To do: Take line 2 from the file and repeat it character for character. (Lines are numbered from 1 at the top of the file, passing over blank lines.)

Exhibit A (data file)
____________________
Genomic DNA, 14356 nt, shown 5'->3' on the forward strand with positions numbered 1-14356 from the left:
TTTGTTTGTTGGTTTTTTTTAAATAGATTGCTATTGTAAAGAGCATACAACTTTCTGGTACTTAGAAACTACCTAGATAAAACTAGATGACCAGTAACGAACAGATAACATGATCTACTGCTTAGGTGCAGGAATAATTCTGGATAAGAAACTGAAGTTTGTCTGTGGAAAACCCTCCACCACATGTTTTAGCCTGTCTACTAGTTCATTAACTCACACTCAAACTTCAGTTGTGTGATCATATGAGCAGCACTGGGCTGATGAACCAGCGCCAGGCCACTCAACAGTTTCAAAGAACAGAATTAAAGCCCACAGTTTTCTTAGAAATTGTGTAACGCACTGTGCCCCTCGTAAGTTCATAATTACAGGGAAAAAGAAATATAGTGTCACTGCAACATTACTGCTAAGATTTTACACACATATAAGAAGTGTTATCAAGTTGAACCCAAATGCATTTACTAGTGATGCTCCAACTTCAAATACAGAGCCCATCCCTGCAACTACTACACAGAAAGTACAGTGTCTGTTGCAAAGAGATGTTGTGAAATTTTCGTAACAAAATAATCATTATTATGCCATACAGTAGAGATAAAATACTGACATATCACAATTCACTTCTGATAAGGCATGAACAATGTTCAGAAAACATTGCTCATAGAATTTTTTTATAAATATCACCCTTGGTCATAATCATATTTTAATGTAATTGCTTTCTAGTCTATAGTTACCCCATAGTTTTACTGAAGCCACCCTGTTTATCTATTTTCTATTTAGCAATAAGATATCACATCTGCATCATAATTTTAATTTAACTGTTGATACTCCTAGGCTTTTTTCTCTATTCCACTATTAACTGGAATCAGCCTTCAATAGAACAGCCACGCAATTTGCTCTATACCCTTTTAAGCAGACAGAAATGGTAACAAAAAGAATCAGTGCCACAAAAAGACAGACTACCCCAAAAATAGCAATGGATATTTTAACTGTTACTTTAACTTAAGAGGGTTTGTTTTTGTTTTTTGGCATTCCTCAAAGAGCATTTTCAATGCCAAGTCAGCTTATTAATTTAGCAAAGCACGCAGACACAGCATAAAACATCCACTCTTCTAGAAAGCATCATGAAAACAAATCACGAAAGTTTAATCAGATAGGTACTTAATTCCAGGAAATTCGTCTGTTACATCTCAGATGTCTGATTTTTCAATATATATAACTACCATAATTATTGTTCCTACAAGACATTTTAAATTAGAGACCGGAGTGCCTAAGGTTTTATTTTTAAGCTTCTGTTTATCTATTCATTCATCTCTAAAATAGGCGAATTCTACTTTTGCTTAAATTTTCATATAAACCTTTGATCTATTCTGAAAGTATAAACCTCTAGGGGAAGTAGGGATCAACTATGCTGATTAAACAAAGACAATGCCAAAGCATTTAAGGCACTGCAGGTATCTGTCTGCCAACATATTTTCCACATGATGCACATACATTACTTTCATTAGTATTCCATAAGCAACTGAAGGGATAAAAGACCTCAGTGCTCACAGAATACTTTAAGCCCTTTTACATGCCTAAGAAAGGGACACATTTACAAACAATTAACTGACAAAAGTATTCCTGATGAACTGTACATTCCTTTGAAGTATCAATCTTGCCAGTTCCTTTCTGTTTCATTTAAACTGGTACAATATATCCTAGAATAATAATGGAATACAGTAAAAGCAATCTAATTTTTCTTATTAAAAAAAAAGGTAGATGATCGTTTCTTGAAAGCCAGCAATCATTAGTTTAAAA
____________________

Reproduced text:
TTTGTTTGTTGGTTTTTTTTAAATAGATTGCTATTGTAAAGAGCATACAACTTTCTGGTACTTAGAAACTACCTAGATAAAACTAGATGACCAGTAACGAACAGATAACATGATCTACTGCTTAGGTGCAGGAATAATTCTGGATAAGAAACTGAAGTTTGTCTGTGGAAAACCCTCCACCACATGTTTTAGCCTGTCTACTAGTTCATTAACTCACACTCAAACTTCAGTTGTGTGATCATATGAGCAGCACTGGGCTGATGAACCAGCGCCAGGCCACTCAACAGTTTCAAAGAACAGAATTAAAGCCCACAGTTTTCTTAGAAATTGTGTAACGCACTGTGCCCCTCGTAAGTTCATAATTACAGGGAAAAAGAAATATAGTGTCACTGCAACATTACTGCTAAGATTTTACACACATATAAGAAGTGTTATCAAGTTGAACCCAAATGCATTTACTAGTGATGCTCCAACTTCAAATACAGAGCCCATCCCTGCAACTACTACACAGAAAGTACAGTGTCTGTTGCAAAGAGATGTTGTGAAATTTTCGTAACAAAATAATCATTATTATGCCATACAGTAGAGATAAAATACTGACATATCACAATTCACTTCTGATAAGGCATGAACAATGTTCAGAAAACATTGCTCATAGAATTTTTTTATAAATATCACCCTTGGTCATAATCATATTTTAATGTAATTGCTTTCTAGTCTATAGTTACCCCATAGTTTTACTGAAGCCACCCTGTTTATCTATTTTCTATTTAGCAATAAGATATCACATCTGCATCATAATTTTAATTTAACTGTTGATACTCCTAGGCTTTTTTCTCTATTCCACTATTAACTGGAATCAGCCTTCAATAGAACAGCCACGCAATTTGCTCTATACCCTTTTAAGCAGACAGAAATGGTAACAAAAAGAATCAGTGCCACAAAAAGACAGACTACCCCAAAAATAGCAATGGATATTTTAACTGTTACTTTAACTTAAGAGGGTTTGTTTTTGTTTTTTGGCATTCCTCAAAGAGCATTTTCAATGCCAAGTCAGCTTATTAATTTAGCAAAGCACGCAGACACAGCATAAAACATCCACTCTTCTAGAAAGCATCATGAAAACAAATCACGAAAGTTTAATCAGATAGGTACTTAATTCCAGGAAATTCGTCTGTTACATCTCAGATGTCTGATTTTTCAATATATATAACTACCATAATTATTGTTCCTACAAGACATTTTAAATTAGAGACCGGAGTGCCTAAGGTTTTATTTTTAAGCTTCTGTTTATCTATTCATTCATCTCTAAAATAGGCGAATTCTACTTTTGCTTAAATTTTCATATAAACCTTTGATCTATTCTGAAAGTATAAACCTCTAGGGGAAGTAGGGATCAACTATGCTGATTAAACAAAGACAATGCCAAAGCATTTAAGGCACTGCAGGTATCTGTCTGCCAACATATTTTCCACATGATGCACATACATTACTTTCATTAGTATTCCATAAGCAACTGAAGGGATAAAAGACCTCAGTGCTCACAGAATACTTTAAGCCCTTTTACATGCCTAAGAAAGGGACACATTTACAAACAATTAACTGACAAAAGTATTCCTGATGAACTGTACATTCCTTTGAAGTATCAATCTTGCCAGTTCCTTTCTGTTTCATTTAAACTGGTACAATATATCCTAGAATAATAATGGAATACAGTAAAAGCAATCTAATTTTTCTTATTAAAAAAAAAGGTAGATGATCGTTTCTTGAAAGCCAGCAATCATTAGTTTAAAA